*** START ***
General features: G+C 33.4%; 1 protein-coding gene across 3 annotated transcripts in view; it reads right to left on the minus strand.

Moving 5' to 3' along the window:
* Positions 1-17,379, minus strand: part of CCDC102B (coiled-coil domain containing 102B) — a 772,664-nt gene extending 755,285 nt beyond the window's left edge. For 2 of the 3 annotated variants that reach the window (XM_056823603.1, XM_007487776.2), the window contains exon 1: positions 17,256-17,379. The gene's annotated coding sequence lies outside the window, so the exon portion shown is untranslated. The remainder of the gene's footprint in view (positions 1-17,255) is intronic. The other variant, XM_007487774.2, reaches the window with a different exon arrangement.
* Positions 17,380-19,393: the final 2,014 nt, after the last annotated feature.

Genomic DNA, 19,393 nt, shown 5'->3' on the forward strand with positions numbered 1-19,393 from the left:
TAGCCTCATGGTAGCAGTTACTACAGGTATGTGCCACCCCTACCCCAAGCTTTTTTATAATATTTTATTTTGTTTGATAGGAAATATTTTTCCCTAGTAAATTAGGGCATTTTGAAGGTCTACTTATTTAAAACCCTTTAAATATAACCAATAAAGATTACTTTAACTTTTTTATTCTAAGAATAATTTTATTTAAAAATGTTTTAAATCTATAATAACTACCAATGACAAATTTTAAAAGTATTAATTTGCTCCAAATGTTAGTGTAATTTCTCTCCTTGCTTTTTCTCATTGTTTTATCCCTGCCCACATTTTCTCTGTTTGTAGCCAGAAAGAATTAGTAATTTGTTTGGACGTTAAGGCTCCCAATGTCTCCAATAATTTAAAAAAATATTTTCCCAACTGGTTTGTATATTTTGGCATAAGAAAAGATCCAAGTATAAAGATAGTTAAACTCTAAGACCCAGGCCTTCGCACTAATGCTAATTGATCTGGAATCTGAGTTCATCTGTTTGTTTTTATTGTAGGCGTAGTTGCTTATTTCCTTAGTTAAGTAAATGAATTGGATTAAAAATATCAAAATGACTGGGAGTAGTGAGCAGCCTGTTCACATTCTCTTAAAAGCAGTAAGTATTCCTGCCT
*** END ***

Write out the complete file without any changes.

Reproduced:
General features: G+C 33.4%; 1 protein-coding gene across 3 annotated transcripts in view; it reads right to left on the minus strand.

Moving 5' to 3' along the window:
* Positions 1-17,379, minus strand: part of CCDC102B (coiled-coil domain containing 102B) — a 772,664-nt gene extending 755,285 nt beyond the window's left edge. For 2 of the 3 annotated variants that reach the window (XM_056823603.1, XM_007487776.2), the window contains exon 1: positions 17,256-17,379. The gene's annotated coding sequence lies outside the window, so the exon portion shown is untranslated. The remainder of the gene's footprint in view (positions 1-17,255) is intronic. The other variant, XM_007487774.2, reaches the window with a different exon arrangement.
* Positions 17,380-19,393: the final 2,014 nt, after the last annotated feature.

Genomic DNA, 19,393 nt, shown 5'->3' on the forward strand with positions numbered 1-19,393 from the left:
TAGCCTCATGGTAGCAGTTACTACAGGTATGTGCCACCCCTACCCCAAGCTTTTTTATAATATTTTATTTTGTTTGATAGGAAATATTTTTCCCTAGTAAATTAGGGCATTTTGAAGGTCTACTTATTTAAAACCCTTTAAATATAACCAATAAAGATTACTTTAACTTTTTTATTCTAAGAATAATTTTATTTAAAAATGTTTTAAATCTATAATAACTACCAATGACAAATTTTAAAAGTATTAATTTGCTCCAAATGTTAGTGTAATTTCTCTCCTTGCTTTTTCTCATTGTTTTATCCCTGCCCACATTTTCTCTGTTTGTAGCCAGAAAGAATTAGTAATTTGTTTGGACGTTAAGGCTCCCAATGTCTCCAATAATTTAAAAAAATATTTTCCCAACTGGTTTGTATATTTTGGCATAAGAAAAGATCCAAGTATAAAGATAGTTAAACTCTAAGACCCAGGCCTTCGCACTAATGCTAATTGATCTGGAATCTGAGTTCATCTGTTTGTTTTTATTGTAGGCGTAGTTGCTTATTTCCTTAGTTAAGTAAATGAATTGGATTAAAAATATCAAAATGACTGGGAGTAGTGAGCAGCCTGTTCACATTCTCTTAAAAGCAGTAAGTATTCCTGCCT